3. Hoo:

      "Look-- Rabbit!" is an ineffective rhetorical technique. Quantification of the entropy of ice is of no relevance to the argument at hand. It is the only argument you have, so I understand your desperation. But it won't work.

      The evolution of life is the evolution of low entropy states. Two processes, and only two processes, are known to produce low entropy states: law-like processes and mind-like processes.

      Darwinian evolution is neither.

      Therefore, Darwinian evolution does not explain life.


    4. So we can reasonably conclude that Michael Egnor cannot in fact compare the entropy of a cell against the entropy of water. He simply asserts that the entropy of the former is lower than the entropy of the latter, but he cannot back it up with numbers. He simply knows, somehow, that a cell must have a lower entropy. How does he know it? He won't tell. He just knows.



    5. Is the process by which evolution produces low entropy states (life) law-like or mind-like?

    6. Before I answer that question, you have to show me that "life is low-entropy," whatever that means.

      You have asserted that life is low-entropy. Where is the argument that establishes that?


    7. @Dr Egnor,

      Read the ENV post. Good stuff! Always good to see your stuff on there, Mike.

      It seems that Novella at least concedes that life is low entropy, but he is naturally (pun intended) at a loss to explain this in terms of RM & NS. He has encountered the walls of his philosophical prison.
      He should organize a break. Instead he argues the question of their presence with 'the walls are high because they go way up'.

      Consider this as an answer The organization of chaos required for these following ideas to and be related by a coded, understood script, the various technologies involved in the connection of the signals etc in this very discourse should suffice as experiential / revelatory evidence of mind/life reducing chaos for at least yourself.
      You have not received a hovering golden rutabaga in response to your question, you have received an organized response of ideas via an extremely complex system of immaterial abstractions applied in various physical means to deliver and render those ideas to you.
      All this massive ordering of the entropy was done by and for living minds and their agencies.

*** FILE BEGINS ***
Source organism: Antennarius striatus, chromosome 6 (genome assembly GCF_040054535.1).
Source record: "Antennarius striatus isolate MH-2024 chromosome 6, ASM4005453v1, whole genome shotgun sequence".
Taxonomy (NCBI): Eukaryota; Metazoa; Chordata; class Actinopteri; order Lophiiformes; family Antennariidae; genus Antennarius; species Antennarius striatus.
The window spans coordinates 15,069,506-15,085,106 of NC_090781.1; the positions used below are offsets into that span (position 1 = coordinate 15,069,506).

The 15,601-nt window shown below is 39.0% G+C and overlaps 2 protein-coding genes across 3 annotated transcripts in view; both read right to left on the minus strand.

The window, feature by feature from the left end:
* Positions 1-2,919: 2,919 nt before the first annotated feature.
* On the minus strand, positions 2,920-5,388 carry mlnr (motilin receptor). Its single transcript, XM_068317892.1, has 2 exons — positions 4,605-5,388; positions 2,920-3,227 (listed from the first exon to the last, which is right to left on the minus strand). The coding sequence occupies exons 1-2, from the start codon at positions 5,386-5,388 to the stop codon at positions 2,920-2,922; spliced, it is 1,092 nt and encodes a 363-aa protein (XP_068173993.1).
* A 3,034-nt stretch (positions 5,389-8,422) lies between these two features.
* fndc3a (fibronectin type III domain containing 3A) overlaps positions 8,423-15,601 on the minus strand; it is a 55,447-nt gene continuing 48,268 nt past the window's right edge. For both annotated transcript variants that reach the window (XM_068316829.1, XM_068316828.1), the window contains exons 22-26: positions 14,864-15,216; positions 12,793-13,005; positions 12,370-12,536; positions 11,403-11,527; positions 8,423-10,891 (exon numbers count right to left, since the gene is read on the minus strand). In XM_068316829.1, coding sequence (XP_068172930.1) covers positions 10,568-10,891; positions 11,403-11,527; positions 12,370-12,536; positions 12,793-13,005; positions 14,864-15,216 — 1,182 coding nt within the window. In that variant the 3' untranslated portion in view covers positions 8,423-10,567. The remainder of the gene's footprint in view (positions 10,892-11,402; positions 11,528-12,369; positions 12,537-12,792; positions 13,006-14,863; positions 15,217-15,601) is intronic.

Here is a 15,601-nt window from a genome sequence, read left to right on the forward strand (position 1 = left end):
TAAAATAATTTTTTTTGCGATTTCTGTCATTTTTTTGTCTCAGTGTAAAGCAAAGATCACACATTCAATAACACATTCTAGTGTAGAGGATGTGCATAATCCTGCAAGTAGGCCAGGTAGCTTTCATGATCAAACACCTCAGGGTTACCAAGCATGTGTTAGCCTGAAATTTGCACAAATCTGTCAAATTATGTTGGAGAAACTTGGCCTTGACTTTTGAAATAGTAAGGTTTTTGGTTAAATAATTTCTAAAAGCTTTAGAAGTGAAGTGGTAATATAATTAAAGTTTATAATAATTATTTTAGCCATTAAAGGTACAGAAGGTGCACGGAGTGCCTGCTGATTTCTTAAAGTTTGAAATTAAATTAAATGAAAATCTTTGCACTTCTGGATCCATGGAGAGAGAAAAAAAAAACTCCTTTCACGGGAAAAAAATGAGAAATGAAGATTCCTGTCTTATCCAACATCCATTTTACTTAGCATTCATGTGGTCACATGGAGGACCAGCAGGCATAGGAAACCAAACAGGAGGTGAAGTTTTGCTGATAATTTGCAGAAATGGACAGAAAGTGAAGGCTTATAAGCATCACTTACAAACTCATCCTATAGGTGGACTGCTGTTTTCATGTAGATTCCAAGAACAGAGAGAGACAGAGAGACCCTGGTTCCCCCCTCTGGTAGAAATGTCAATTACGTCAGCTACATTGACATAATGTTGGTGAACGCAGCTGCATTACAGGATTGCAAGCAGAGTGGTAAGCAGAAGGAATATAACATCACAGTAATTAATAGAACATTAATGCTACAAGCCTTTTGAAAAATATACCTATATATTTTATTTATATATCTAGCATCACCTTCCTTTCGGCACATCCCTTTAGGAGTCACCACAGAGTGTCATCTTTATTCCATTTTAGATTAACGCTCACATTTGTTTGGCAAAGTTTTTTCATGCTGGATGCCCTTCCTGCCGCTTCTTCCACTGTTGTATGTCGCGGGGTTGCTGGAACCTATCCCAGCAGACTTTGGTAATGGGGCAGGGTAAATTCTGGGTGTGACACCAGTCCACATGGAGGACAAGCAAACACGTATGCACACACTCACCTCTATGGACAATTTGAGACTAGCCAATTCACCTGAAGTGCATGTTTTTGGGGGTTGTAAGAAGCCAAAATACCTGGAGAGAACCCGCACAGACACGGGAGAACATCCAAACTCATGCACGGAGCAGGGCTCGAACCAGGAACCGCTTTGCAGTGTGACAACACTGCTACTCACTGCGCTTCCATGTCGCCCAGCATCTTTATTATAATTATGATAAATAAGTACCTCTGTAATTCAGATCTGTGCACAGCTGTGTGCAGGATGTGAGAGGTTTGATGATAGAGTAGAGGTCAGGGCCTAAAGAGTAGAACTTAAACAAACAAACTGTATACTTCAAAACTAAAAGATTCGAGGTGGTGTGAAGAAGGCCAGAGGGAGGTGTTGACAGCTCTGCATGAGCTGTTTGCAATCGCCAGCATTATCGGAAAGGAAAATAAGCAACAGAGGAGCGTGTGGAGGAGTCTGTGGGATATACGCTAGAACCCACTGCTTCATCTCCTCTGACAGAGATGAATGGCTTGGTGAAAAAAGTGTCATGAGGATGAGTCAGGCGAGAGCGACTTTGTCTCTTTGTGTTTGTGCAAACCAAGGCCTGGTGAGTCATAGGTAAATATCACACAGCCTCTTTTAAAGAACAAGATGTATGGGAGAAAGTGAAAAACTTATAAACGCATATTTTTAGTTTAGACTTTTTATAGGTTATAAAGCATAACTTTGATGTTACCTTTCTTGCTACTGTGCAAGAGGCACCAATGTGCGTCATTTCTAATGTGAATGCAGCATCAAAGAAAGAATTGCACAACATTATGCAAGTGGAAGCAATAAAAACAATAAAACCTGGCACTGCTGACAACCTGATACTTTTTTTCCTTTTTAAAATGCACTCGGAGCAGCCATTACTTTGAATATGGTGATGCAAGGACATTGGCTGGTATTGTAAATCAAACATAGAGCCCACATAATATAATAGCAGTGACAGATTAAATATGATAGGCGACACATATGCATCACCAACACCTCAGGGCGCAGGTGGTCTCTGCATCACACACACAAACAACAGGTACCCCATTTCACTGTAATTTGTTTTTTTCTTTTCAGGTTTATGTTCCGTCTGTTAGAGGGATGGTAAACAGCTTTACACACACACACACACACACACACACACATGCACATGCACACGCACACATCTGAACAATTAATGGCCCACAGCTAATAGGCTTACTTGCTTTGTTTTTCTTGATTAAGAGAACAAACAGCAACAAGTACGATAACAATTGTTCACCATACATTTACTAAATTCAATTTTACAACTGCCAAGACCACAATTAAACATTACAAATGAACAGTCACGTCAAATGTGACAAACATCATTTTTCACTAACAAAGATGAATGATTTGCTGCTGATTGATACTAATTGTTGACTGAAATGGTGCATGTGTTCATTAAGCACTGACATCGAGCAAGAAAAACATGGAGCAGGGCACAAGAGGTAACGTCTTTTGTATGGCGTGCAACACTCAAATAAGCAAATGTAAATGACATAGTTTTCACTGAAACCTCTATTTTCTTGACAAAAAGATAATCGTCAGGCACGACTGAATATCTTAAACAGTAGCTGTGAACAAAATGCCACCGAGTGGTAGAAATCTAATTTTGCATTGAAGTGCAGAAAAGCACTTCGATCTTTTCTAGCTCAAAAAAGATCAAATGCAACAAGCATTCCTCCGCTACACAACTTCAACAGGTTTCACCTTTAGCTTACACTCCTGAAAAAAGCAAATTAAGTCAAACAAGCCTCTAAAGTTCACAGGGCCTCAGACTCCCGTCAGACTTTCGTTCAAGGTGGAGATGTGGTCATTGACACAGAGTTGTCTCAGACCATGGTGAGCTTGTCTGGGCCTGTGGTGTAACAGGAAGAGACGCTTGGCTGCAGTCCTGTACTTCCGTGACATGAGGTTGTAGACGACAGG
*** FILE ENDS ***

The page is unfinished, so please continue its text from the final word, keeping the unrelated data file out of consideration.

How would this reduction be measured?
      Well...How many particles were collapsed? How much energy and force tapped and redirected? How much attention of these shaping minds spent to direct this event from beginning to present - is more mental energy wasted or generated by organizing?
      How much of the economy directed to this? Laws created to govern these means and tools? Etiquette for our interactions?
      It's a regular Mandelbrot set of factors - both immaterial and physical - that could be measured by various means.

    8. crus,

      In case it escaped you, low entropy means S is less than some other S_0. In order to make the argument, you have to (1) figure out what S is and (2) compare the number to S_0.

      Not only did not Egnor presented the number S, he did not even specify what value S_0 he is comparing it to.

      He can waive hands if he wants, but let's not pretend that he can establish that life is "low-entropy."


    9. crus: "All this massive ordering of the entropy..."

      LOL. This is about as coherent as "all this crushing compression of pressure." You are using scientific terms very loosely. That's fine, but let's not pretend that this is a serious argument. It's bullshitting.


    10. To those who are following this little discourse (it's not a debate, because a debate has two sides), but who are not acquainted with the concept of entropy, I point out that the fact that life represents a low-entropy state is agreed upon by all. There is no debate. The low entropy nature of life was the central argument of Schrodinger in "What is Life", and has been reasserted by every scientist who has written on entropy and life. No one claims that life is a high entropy state, and no one claims that entropy is irrelevant to life.

      The point that natural selection cannot create a low entropy state is irrefutable, hence dishonest commentors like Hoo, bach et al desperately try to redirect the conversation to irrelevancies, like the quantification of entropy in living things (which has never been done, due to the complexities of biological systems).

      Life is low entropy, and Darwinism can't account for it.

    11. Egnor: "I point out that the fact that life represents a low-entropy state is agreed upon by all. There is no debate."

      LOL. There is no debate indeed because you have only made an assertion and failed to support it. If the entropy of life is indeed small, what is it small with respect to? What is the scale you are comparing it to?